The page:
The former secretary of state has 44% of voters' support while the Vermont senator has 42%. And 11% of voters are undecided, unchanged from a February 5 national survey
from Quinnipiac. Clinton was ahead of Sanders by two percentage points in the February 5 survey as well.
"Sen. Bernie Sanders and Secretary Hillary Clinton are neck and neck. But while Bernie has the trust, Hillary has the experience. Two different measurements of two dissimilar candidates," said Tim Malloy, assistant director of the Quinnipiac University Poll.
Other national polls haven't shown the Democratic race so close, though Quinnipiac is one of the few major polling outlet to release national results since voting began this month.
The Democratic gender gap is shrinking. Female participants in the survey back Clinton over Sanders 47% to 41%, while men supported Sanders 44% to 40%.
Clinton has a good chance of winning in November, according to 83% of Democrats compared to 69% who believe Sanders has a good chance.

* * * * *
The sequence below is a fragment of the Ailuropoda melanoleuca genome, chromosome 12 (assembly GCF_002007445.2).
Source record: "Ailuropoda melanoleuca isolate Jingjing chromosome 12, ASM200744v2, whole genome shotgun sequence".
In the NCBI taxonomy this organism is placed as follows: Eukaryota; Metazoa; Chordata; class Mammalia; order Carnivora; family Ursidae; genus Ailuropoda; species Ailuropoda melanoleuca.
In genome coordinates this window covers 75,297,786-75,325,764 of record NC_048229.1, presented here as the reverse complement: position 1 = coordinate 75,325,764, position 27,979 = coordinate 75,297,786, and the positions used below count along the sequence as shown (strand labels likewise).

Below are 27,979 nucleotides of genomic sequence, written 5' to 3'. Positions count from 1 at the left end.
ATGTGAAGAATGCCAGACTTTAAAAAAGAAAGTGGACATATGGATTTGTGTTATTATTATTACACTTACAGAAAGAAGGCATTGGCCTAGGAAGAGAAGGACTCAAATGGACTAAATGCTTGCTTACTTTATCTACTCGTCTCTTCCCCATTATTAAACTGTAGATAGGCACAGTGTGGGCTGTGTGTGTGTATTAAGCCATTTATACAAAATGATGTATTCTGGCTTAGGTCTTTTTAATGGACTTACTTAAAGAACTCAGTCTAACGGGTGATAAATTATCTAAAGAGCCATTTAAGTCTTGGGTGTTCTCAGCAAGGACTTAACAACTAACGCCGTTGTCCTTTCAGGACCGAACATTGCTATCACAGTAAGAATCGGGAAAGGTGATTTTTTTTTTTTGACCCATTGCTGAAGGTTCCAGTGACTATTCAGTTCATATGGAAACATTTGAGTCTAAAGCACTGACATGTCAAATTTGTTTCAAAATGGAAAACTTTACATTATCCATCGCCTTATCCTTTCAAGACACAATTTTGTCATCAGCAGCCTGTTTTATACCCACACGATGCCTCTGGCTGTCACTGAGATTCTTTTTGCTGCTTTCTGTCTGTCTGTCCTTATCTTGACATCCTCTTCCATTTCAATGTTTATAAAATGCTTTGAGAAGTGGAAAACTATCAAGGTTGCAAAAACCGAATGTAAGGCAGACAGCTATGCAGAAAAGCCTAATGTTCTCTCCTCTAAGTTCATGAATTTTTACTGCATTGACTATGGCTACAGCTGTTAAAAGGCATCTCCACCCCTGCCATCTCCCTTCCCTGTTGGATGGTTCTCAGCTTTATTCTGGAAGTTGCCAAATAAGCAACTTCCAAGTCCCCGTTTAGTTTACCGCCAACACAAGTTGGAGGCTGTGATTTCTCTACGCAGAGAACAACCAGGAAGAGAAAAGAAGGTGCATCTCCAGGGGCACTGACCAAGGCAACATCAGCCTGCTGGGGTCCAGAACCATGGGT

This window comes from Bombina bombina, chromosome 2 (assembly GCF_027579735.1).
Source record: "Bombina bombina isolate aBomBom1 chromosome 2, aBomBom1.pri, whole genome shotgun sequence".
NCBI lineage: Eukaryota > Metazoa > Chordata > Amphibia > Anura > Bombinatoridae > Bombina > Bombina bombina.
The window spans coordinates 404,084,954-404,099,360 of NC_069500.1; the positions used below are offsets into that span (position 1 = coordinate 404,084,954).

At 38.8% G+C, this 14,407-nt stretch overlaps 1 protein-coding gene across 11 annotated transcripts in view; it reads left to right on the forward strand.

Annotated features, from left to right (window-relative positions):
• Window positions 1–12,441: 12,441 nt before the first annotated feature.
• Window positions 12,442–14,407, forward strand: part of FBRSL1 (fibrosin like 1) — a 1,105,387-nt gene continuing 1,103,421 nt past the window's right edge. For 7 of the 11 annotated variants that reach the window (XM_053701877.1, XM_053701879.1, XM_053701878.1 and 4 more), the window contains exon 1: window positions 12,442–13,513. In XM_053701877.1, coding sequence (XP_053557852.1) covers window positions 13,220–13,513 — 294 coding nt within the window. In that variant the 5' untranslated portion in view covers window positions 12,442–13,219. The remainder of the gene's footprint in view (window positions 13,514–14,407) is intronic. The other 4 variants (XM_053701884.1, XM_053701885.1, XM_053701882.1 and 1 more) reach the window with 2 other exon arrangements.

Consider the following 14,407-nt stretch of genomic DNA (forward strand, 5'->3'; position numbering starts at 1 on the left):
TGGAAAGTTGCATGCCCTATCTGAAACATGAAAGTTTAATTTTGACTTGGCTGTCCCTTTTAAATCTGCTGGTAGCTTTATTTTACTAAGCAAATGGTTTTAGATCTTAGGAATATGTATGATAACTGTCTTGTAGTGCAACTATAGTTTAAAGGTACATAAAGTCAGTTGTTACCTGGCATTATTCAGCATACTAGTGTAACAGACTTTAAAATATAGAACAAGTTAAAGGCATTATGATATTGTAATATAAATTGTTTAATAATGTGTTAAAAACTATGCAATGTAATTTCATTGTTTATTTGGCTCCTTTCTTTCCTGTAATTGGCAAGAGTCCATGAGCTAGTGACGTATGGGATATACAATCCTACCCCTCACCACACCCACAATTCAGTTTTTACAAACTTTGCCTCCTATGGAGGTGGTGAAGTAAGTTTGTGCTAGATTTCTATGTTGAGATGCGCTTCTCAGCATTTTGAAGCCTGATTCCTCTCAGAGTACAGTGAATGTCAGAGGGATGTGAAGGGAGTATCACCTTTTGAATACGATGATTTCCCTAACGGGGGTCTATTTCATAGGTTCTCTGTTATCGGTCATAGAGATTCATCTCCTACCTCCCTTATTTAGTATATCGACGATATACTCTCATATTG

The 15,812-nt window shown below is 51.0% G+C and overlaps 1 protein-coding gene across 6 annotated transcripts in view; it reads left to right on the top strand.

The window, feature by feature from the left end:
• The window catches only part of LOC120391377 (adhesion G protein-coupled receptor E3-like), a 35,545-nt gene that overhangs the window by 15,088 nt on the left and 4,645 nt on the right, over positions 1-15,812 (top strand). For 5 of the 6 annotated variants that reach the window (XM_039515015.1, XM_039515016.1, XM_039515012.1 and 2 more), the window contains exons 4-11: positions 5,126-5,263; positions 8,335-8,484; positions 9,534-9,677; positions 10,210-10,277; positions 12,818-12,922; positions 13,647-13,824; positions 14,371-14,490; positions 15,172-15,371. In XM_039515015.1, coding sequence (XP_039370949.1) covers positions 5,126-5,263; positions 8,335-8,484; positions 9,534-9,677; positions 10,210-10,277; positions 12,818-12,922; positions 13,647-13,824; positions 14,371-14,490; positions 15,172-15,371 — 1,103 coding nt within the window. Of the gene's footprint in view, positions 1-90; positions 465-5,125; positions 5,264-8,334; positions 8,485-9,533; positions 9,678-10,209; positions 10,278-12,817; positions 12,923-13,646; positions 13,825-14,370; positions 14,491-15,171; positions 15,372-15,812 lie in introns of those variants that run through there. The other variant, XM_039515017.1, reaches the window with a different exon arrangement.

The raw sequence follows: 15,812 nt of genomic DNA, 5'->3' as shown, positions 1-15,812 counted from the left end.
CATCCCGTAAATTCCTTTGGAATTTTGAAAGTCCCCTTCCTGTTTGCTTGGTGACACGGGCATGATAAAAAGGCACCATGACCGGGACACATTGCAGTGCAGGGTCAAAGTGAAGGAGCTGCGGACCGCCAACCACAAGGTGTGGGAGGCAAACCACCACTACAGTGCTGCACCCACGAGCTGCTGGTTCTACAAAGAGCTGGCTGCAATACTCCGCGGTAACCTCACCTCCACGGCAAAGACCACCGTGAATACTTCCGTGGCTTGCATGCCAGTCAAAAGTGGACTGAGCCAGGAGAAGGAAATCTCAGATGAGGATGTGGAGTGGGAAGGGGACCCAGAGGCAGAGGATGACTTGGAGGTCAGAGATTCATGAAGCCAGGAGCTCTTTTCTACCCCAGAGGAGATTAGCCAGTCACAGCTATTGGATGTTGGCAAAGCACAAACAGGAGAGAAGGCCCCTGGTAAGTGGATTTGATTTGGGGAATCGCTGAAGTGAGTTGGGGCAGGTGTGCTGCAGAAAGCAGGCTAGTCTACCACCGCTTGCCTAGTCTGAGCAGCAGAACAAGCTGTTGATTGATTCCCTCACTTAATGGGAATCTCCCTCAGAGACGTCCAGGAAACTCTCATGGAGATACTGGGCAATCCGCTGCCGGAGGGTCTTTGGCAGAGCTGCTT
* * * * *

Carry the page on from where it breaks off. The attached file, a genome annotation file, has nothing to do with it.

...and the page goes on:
Trump now has a 2-1 lead among Republican voters nationwide. At 39%, the Republican front-runner is leading Florida Sen. Marco Rubio by 20 points.
"Like a freight train barreling through signals with his horn on full blast, Trump heads down the track towards a possible nomination," Malloy said.
Rubio has 19% and Texas Sen. Ted Cruz is in third with 18%. Ohio Gov. John Kasich has 6% and former Florida Gov. Jeb Bush and Dr. Ben Carson are both at 4% each. Undecided voters are at 9%.
Trump has a good chance of winning in November, according to 77% of Republican voters, while 61% say Rubio has a good chance of winning and 60% say Cruz has a good chance.
The poll was conducted from February 10-15 by live interviewers on land lines and cell phones. The survey included 1,342 registered voters nationwide with a margin of error of +/- 2.7 percentage points. It included 602 Republicans with a margin of error of +/- 4 percentage points and 563 Democrats with a margin of error of +/- 4.1 percentage points.